Tag Archives: public relations

PuRpose-filled emojis

The use of emojis is exploding, but to what end? Do these adorable little illustrations serve any purpose at all? According to May 2017 Hofstra graduate Adria Marlowe, they sure do. PR Nation is featuring graduate students’ capstone projects, a requirement to earn a master’s degrees in public relations at Hofstra. Adria’s paper, “Symbolic Images and Lasting Impressions: Can emojis influence millennials’… Read more »

CaPstone Research

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Last week I noted how Hofstra University graduate students had completed their master’s degrees in public relations by submitting various capstone projects filled with revealing research and insights. As promised, I’m featuring the best of them here. First up is Putting the “Social” in Social Media: How human connection triggers engagement, authored by Stephanie Adomavicius. Stephanie wanted to “uncover what causes people to engage… Read more »

PRePaRed and ready

When I was asked in 2011 to guide the creation of a graduate degree in public relations, I had to first ponder, “Who really needs a master’s degree in PR?” I also needed to find out, “Does an advanced degree in public relations matter in the job market?” The honest answer is, “Yes and no.” No, because organizations looking for… Read more »

Who do peoPle tRust?

Trust in institutions is apparently at an all-time low. While this probably doesn’t surprise you, it has important implications for how we should be communicating with our target audiences. “Who do people trust?” is a question PR agency giant Edelman looks to answer each year. Edelman’s Chief Content Strategist Steve Rubel returned to Hofstra University last week to talk to educators, business… Read more »

PRaising a life in PR

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Most students probably never heard of Howard Blankman. Yet, as he passed away last week at age 91, it’s important to note and remember how much this one individual influenced so many PR “students,” particularly those, including me, who had the chance to work at his side. I paid tribute to Howard in this blog in June 2015 after we celebrated his 90th birthday. “Like most… Read more »

PRetty flowers

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Readers: My students have told me one of their favorite “PR Nation” posts was written for Valentine’s Day in 2013. I’m continuing a tradition of updating and re-posting it each year. Enjoy! “When a person brings pretty flowers to a date, that’s good public relations.” When we attempt to define public relations, we can agree that good PR strategies seek to accomplish one of three responses: to create attitudes,… Read more »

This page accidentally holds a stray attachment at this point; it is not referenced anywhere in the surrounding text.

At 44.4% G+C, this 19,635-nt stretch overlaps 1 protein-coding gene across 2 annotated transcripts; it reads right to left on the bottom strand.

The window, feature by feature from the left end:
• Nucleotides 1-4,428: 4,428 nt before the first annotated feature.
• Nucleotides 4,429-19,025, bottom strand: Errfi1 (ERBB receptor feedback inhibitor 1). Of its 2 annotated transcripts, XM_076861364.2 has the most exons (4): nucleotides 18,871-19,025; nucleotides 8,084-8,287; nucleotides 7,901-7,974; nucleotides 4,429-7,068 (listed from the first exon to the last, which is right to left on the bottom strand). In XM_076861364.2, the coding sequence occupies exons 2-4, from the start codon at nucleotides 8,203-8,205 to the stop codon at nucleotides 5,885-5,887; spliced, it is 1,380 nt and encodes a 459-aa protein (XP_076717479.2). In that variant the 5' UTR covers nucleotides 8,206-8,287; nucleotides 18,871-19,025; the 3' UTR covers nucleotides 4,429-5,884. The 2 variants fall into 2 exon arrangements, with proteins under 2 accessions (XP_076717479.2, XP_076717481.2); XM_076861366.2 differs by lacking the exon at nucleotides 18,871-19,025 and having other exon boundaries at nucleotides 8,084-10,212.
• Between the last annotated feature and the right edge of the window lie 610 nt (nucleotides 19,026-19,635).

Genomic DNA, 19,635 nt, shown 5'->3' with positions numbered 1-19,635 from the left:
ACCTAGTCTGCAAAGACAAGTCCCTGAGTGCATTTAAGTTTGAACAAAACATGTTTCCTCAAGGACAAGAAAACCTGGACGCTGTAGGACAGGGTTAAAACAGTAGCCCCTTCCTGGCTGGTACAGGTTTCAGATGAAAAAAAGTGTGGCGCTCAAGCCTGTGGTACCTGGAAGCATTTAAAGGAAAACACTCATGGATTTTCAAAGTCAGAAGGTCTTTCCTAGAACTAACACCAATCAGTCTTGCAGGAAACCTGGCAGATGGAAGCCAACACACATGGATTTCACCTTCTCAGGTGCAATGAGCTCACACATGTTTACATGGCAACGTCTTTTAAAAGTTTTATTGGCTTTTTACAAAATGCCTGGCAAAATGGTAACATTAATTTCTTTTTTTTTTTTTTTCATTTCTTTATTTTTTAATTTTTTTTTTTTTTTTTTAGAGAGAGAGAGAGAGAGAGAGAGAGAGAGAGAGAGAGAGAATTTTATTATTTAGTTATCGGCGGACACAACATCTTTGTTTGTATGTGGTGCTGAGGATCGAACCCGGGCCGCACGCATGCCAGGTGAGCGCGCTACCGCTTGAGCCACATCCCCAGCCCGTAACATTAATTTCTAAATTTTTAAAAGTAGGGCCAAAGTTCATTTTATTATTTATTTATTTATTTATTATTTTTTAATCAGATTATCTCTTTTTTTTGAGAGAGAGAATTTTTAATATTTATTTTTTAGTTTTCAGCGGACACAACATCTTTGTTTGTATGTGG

The PuRest form of PR

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If public relations is the ability to influence attitudes, protests may be the purest form of PR. Throughout history, long-term social change has rarely resulted because of a single leader’s decision; change happened when people raised their voices and pressured leaders to take action. There are countless events since the beginning of recorded time which serve as examples. From the freeing of Hebrew slaves in Egypt… Read more »

New Year insPiRation

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I’m not a fan of the platitudes you typically find on social media and greeting cards. They’re usually obvious and boring; they masquerade as wise words to live by when, in fact, they’re usually used to sell us something or enhance a company’s marketing algorithms. Platitudes are defined by Google as, “a remark or statement, especially one with a moral content,… Read more »

If it isn’t written PRoperly…

A terrific article written by Zachary Reed appeared this week in PR Daily. “Why Learning AP Style is a Must for PR Pros” reinforces what I’ve been saying to students ad nauseam: “It doesn’t matter how well you get your message out there if that message isn’t written properly.” I’m a real stickler for good punctuation and grammar. To that end,… Read more »

PRofoundly fortunate

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While events can have a real effect on a campus’s atmosphere and mood, this particular semester has seen extraordinary highs and lows. At Hofstra University, our September began just ahead of hosting the most-viewed presidential debate in history. The excitement on campus was electric. Students were involved on all levels of activities surrounding the presidential campaign. Then, three weeks ago, the election’s surprising outcome hit… Read more »